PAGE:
Donations Dip in Fundraiser for Abortions 

Heading into its 10th year, a Richmond group that pays for low-income women's abortions says that it's raised $20,000 with a month left in its 2013 fund drive.

Organizers of the Richmond Reproductive Freedom Project say they expect to bring in less than the $40,000 they raised in 2012 — a year when women's issues and talk of mandatory trans-vaginal ultrasounds dominated state political news.

One of the organizers, Emily Johnson, says that even with the reduced donations the group will remain positioned to continue helping women who want or need abortions but can't otherwise afford them.

Supporters of the group view their work as critical to guaranteeing "true reproductive freedom" for women — regardless of class and socio-economic status. To them, the logic is simple: What good is the right to an abortion if the cost of the procedure itself makes it unattainable to many low-income women?

"A lot of times, we're the link between them being able to do it or not," says Johnson, 29, a student at Virginia Commonwealth University. "When we interview the clients, they are scrounging for money. They are asking all their friends and family for money. They're pawning things."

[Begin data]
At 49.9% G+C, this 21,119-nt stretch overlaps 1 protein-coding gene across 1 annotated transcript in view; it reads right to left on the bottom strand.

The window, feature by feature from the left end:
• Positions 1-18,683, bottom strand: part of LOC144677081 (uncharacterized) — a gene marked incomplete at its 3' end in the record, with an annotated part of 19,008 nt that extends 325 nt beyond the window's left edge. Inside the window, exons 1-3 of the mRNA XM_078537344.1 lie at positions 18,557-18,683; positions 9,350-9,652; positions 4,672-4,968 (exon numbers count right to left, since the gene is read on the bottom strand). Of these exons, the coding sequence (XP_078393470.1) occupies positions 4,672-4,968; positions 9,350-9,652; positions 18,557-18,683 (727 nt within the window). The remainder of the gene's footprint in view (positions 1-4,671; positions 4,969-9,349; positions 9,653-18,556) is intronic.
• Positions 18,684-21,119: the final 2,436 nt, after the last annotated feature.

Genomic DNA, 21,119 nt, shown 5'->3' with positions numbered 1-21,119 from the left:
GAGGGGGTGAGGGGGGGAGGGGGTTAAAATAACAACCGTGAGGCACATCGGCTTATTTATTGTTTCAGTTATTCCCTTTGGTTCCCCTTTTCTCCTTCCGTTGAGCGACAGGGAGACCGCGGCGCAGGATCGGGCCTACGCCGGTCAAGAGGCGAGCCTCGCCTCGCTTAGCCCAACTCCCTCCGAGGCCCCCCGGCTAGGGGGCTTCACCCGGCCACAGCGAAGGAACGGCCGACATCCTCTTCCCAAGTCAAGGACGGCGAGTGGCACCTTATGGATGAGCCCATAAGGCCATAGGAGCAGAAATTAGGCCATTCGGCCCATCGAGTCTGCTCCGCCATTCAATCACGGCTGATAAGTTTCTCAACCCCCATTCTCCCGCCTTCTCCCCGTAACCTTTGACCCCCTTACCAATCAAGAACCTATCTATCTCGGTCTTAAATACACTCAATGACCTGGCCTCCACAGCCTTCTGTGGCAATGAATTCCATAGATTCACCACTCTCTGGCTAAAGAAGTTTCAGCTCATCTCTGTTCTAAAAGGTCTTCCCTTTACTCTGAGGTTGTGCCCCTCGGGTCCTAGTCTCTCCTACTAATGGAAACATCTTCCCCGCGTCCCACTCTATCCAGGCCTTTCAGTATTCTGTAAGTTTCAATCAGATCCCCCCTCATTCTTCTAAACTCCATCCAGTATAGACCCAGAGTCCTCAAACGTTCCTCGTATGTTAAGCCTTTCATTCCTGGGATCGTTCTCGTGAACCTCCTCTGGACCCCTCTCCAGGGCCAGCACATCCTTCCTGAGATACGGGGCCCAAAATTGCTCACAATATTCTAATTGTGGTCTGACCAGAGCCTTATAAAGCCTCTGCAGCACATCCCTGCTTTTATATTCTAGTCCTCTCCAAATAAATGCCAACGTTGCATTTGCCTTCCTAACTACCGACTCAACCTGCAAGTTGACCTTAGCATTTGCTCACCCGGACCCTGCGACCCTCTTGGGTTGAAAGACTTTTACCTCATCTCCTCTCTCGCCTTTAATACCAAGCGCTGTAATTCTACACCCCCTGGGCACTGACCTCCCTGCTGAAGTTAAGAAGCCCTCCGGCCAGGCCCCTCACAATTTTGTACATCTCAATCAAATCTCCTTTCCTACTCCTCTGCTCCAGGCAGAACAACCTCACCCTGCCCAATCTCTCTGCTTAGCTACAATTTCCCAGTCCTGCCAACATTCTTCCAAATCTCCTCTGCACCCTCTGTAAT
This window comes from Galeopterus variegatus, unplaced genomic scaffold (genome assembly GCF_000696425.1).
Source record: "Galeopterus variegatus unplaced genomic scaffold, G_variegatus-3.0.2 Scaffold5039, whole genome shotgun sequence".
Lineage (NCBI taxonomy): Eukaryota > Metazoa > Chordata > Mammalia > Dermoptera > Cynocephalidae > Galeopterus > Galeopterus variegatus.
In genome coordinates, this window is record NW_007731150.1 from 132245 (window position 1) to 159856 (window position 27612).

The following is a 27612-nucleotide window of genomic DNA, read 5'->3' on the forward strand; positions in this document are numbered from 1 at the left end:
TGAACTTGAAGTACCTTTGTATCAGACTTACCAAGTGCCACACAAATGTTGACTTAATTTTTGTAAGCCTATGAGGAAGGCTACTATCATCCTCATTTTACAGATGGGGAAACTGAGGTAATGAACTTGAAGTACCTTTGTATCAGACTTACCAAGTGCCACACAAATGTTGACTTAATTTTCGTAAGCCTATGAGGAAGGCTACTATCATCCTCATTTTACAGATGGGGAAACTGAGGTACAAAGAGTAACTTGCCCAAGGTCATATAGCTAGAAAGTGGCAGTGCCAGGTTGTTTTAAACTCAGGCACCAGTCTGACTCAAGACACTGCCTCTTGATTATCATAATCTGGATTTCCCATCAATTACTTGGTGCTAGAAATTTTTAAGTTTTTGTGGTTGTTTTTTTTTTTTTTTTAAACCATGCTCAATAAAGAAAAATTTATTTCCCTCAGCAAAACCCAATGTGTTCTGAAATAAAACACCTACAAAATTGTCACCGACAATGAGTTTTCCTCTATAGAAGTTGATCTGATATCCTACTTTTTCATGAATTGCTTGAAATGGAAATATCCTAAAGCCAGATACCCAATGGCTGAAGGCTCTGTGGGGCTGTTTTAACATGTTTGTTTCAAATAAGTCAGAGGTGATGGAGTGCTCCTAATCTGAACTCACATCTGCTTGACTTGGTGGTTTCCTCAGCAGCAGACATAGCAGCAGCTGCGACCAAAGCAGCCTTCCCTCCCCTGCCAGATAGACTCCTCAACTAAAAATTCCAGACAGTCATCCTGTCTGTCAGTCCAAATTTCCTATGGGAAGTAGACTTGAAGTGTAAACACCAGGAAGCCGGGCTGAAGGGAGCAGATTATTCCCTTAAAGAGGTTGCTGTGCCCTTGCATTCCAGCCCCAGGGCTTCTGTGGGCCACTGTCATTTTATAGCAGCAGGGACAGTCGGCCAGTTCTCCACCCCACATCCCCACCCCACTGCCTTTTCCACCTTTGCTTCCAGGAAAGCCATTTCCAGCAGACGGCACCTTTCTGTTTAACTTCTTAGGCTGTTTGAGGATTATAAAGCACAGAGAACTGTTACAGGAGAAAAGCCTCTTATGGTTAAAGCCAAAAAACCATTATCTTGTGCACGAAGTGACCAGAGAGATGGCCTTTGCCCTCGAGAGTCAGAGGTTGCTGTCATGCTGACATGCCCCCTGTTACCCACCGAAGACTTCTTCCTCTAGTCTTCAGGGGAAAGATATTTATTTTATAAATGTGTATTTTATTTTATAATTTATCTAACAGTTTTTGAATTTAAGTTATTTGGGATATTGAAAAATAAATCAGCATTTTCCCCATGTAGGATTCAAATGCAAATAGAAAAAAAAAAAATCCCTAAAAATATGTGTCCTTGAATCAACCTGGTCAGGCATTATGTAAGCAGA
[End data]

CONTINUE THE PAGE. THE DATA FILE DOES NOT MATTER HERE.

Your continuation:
If you haven't heard of the project, it's by design. Johnson says that aside from its annual fundraiser, the group tries to stay behind the scenes. Most referrals come from clinics.

A typical abortion costs about $400, Johnson says. Clinics across the state refer qualifying patients to the reproductive freedom project's hot line. Following an intake interview and after financial eligibility is determined, the group puts up an average of $100 to help cover the cost.

The group says it provides aid to between 10 and 15 women a month, distributing a total of about $2,000.

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